Gaining a clearer view of the Syrian civil war

In an effort to correct some of the caricatures of the fighters in Syria, Christoph Reuter reports: These men with beards and Kalashnikovs, constantly shouting “Allahu akbar,” do fit with a certain framework, but that framework doesn’t exist anymore. Nor does the image of the ultra-warrior apply to all who adorn themselves with the al-Qaida logo. A group of jihad tourists kidnapped a British and a Dutch photographer in late July, and the British photographer, John Cantlie, later said their camp seemed “like an adventure course for disenchanted 20-year-olds.”

In the village of Atmeh, directly on the border with Turkey, we too met radicals with warlike garb, headbands and al-Qaida flags, their black garments and new SUV spotless. “They drive back and forth here all day,” said one perplexed FSA member. “They seem to like it.” And in Antakya, the sleepy provincial capital in Turkey where journalists, aid organizations and Syrian refugees meet, the jihad tourists can be found every evening on the patios of the nicer hotels, enjoying a Coca Cola and a water pipe.

That doesn’t stop Syria’s state-run media from spreading the story that the majority of those fighting on the rebels’ side are foreign al-Qaida terrorists. Ironically, that story finds willing ears in the West, including with Islam alarmists who think they detect al-Qaida behind every bearded man they see, and with left-wing conspiracy theorists who see the US as synonymous with interventionist imperialism.

The true danger, the one we sense growing with each trip we make to Syria, is the increasing brutality and barbarism on both sides. The question is no longer simply how this conflict will end, but also at what price. In any case, the fall of the house of Assad is inevitable.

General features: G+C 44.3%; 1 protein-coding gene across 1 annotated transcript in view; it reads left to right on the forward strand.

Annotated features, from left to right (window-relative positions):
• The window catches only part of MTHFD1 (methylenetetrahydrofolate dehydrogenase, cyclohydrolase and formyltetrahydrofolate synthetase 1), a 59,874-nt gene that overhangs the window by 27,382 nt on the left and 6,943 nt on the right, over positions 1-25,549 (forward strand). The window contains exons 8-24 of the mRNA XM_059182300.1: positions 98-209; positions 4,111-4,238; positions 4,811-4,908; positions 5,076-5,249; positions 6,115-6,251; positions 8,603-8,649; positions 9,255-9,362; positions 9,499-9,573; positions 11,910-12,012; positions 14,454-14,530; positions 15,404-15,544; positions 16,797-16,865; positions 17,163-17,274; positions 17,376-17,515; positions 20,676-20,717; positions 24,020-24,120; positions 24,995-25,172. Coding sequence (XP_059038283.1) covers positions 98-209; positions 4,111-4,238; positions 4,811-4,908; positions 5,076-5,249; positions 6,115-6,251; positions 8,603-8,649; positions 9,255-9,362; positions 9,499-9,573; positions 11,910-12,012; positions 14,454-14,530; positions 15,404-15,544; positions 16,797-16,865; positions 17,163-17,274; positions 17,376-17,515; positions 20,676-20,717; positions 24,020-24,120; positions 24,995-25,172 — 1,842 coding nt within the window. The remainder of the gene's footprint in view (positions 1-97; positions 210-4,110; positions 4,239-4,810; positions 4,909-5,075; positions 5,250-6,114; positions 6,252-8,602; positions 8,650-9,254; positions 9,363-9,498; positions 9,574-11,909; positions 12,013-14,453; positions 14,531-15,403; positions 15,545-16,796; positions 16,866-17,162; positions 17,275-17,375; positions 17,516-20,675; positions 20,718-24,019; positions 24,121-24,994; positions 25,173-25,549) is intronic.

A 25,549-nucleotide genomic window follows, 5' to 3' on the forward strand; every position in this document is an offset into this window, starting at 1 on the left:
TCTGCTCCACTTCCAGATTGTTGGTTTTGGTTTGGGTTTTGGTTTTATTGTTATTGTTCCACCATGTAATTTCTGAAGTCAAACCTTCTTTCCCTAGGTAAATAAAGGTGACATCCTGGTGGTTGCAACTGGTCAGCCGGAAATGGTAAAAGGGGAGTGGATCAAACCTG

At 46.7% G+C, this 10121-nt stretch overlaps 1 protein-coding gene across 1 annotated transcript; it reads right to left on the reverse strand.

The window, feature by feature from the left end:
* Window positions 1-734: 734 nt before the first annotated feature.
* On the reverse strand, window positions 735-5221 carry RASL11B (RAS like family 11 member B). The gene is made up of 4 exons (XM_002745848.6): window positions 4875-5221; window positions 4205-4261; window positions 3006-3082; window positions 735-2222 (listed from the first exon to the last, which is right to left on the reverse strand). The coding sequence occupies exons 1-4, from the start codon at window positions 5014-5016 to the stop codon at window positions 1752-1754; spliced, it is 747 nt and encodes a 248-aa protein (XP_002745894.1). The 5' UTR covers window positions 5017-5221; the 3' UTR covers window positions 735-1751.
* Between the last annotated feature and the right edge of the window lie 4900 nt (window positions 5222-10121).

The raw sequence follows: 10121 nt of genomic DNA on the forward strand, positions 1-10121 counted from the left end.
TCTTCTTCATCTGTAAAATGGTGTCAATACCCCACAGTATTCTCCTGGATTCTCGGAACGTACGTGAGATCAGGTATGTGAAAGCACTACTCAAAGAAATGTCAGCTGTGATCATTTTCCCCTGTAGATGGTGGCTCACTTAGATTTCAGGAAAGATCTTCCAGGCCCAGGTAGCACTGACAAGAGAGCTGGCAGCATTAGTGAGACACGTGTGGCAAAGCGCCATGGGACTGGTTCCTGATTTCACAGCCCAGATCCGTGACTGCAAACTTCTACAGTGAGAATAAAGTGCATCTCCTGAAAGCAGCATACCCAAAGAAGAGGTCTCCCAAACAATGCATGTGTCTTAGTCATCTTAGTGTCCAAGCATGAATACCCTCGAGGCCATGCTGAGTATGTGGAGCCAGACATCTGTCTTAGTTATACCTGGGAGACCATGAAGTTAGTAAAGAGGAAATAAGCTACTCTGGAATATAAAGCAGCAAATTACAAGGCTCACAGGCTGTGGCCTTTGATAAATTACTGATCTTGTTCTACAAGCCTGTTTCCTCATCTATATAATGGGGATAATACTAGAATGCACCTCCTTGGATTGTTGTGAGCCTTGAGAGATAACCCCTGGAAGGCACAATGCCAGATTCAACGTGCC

Tens of thousands of people have died. They are civilians, soldiers and rebels. Gangs massacre their way through suburbs and villages. Half a million people have fled abroad, and far more are desperately on the move within their own country, afraid to stay where they are, but fearing death around every next corner.

A year ago, Homs, Aleppo, Rastan, Talbiseh, Douma, Zabadani, Deir el-Zour, Idlib and hundreds of other cities and villages did not yet look like small Mediterranean Stalingrads. The irresistible pull of revenge increases with each wave of killing, for both the Alawites and the Sunnis.

“If someone has lost a son, it’s still possible to stop him,” said a pharmacist in the village of Martin. “If he’s lost two, it’s very difficult. With three, it’s impossible. I’ve read about what Mahatma Gandhi achieved in India and I admire it. But what would have become of him here? In a week he would have been lying dead in a field.”

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